By Courtney Grogan
Pope Francis said Wednesday that Jesus gave humanity a precious gift on the cross -- liberation from evil.
“The Christian knows how overwhelming the power of evil is, and at the same time he experiences how much Jesus, who never succumbed to its flattery, is on our side and comes to our aid,” Pope Francis said in St. Peter's Square May 15.
The pope connected the last line of the Our Father prayer, “Deliver us from evil,” to Christ's crucifixion.
“Deliver us from evil” covers a wide range of human experiences, he explained: “the mourning of man, innocent suffering, slavery, the exploitation of others, the cry of innocent children.”
In the Passion “Jesus fully experienced the piercing of evil. Not only death, but death on the cross. Not only loneliness, but also contempt, humiliation,” Pope Francis said.
“Thus the prayer of Jesus leaves us the most precious of inheritances: the presence of the Son of God who has freed us from evil, struggling to convert it,” he said.
Pope Francis explained that invoking God when faced with evil is “an essential characteristic of Christian prayer.”
“Jesus teaches his friends to put the invocation of the Father before everything, even and especially at times when the evil one makes his threatening presence felt,” he said.
“There is evil in our life, its presence is indisputable,” Francis said. “History books are the desolate catalog of how much our existence in this world has often been a failed venture.”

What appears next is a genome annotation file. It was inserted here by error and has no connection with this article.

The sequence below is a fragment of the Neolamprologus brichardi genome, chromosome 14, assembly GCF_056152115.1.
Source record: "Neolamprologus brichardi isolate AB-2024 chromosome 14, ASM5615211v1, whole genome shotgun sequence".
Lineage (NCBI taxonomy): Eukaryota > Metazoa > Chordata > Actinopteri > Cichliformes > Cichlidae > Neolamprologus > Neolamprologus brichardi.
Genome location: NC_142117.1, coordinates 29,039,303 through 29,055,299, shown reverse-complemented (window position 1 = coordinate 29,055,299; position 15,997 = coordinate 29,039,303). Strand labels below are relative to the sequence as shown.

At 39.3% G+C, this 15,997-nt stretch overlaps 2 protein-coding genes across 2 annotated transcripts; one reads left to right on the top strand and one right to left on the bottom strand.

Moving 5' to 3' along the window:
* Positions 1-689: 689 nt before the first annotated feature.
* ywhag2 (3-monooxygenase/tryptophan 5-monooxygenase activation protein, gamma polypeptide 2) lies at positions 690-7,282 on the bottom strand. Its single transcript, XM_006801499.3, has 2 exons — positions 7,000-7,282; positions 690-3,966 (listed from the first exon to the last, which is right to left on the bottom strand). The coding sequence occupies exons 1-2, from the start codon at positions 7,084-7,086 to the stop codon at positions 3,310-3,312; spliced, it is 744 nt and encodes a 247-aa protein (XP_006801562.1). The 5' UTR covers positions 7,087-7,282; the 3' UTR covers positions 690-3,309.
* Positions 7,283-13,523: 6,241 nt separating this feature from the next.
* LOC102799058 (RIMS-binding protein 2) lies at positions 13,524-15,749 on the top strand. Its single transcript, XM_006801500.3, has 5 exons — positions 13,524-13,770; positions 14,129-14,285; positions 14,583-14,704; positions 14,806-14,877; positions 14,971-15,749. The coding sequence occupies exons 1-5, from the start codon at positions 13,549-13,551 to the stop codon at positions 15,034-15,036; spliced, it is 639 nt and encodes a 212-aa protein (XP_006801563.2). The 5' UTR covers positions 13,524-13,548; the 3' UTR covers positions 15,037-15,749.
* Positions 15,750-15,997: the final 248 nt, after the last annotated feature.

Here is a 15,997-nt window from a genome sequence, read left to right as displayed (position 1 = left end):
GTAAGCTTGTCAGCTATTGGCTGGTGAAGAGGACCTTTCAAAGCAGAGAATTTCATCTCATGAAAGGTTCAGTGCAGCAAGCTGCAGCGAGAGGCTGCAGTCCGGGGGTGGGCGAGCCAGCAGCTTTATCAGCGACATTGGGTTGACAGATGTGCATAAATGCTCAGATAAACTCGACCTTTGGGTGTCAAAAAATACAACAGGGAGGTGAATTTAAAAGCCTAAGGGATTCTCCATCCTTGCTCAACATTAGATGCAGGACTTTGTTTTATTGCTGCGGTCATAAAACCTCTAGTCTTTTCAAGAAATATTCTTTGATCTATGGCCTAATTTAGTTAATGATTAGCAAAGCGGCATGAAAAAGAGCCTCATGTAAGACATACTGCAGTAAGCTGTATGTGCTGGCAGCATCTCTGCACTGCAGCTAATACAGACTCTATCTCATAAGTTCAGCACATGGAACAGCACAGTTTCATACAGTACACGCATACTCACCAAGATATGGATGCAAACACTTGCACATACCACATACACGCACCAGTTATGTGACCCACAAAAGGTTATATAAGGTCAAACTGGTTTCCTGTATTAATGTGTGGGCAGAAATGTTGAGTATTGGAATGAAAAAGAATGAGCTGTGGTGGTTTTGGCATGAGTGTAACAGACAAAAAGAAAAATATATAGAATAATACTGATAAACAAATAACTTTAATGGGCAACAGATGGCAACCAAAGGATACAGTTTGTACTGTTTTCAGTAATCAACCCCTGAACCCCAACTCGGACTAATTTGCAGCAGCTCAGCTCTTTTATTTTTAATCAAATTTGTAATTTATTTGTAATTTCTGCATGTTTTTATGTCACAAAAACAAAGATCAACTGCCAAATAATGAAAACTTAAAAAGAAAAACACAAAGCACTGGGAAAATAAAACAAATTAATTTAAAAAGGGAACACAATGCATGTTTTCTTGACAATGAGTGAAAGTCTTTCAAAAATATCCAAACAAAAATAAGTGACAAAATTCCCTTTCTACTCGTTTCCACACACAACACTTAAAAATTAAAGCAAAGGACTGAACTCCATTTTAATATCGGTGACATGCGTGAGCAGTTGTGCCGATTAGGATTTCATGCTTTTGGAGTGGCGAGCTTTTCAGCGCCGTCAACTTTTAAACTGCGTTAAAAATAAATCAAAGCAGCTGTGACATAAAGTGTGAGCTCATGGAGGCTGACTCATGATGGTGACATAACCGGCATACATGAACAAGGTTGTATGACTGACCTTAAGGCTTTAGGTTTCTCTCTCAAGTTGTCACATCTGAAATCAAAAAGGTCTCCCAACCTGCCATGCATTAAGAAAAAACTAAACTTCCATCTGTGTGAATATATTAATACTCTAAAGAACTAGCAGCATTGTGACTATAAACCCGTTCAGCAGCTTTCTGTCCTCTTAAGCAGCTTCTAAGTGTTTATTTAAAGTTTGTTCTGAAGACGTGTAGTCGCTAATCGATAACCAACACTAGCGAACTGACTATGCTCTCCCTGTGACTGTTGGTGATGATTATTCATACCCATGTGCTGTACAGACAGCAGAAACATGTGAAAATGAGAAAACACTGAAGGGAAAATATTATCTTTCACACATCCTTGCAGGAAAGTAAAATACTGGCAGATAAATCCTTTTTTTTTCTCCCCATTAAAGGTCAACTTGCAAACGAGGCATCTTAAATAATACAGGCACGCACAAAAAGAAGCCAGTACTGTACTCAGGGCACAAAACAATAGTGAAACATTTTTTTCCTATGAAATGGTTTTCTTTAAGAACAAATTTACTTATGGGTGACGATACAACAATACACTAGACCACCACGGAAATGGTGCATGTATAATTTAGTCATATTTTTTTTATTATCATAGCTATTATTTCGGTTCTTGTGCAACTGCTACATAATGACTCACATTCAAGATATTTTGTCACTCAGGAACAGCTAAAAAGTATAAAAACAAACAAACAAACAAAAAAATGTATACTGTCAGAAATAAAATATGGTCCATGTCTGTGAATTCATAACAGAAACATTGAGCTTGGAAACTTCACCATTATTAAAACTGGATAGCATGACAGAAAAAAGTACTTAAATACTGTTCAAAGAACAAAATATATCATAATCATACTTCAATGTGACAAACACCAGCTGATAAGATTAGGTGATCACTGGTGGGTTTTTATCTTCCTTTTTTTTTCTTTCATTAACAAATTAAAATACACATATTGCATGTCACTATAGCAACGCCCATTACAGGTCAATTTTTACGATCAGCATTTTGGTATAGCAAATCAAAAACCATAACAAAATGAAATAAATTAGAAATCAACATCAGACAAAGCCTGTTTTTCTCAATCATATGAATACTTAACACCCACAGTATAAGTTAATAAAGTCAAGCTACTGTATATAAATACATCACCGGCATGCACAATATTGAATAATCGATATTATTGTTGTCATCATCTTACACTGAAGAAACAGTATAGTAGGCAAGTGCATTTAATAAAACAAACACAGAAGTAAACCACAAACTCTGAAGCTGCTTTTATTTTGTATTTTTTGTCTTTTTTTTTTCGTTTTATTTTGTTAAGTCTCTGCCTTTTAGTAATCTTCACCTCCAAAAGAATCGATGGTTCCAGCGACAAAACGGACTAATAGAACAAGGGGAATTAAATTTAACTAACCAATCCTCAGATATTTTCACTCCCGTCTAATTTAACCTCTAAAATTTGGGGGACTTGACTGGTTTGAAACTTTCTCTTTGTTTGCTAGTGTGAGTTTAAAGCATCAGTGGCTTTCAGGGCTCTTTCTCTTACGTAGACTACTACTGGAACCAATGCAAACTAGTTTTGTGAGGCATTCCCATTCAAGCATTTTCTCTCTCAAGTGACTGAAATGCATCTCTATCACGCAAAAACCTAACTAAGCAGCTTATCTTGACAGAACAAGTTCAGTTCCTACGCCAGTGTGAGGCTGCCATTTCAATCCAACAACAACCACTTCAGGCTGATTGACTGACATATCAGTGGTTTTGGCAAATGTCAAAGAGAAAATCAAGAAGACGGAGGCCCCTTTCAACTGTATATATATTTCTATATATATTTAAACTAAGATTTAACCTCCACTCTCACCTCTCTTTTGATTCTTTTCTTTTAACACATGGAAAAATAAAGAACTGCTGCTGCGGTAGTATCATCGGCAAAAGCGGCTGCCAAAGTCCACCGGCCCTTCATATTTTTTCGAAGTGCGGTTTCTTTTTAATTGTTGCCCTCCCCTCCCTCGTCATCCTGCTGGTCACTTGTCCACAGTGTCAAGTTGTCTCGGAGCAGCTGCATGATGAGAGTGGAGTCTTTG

“There is a mysterious evil, which surely is not the work of God,” he explained. “At times it seems to take over: on some days its presence seems even sharper than that of God's mercy.”
However, Pope Francis said, forgiveness flows from Christ on the cross, which liberates us from evil.
“In the hour of the final fight … He offers a word of peace: 'Father, forgive them because they do not know what they do,'” he said.
“'Deliver us from evil.' With this expression, one who prays not only asks not to be abandoned in the time of temptation, but also begs to be liberated from evil,” he said.
“If there were not the last verses of the 'Our Father' how could sinners, the persecuted, the desperate, the dying pray?” Pope Francis asked.
“The 'Our Father' resembles a symphony that asks to be fulfilled in each of us,” he said.
As Pope Francis entered the general audience on the popemobile this week, he greeted eight migrant children from Syria, Nigeria, and Congo, who arrived in Italy on a humanitarian vessel from Libya April 29.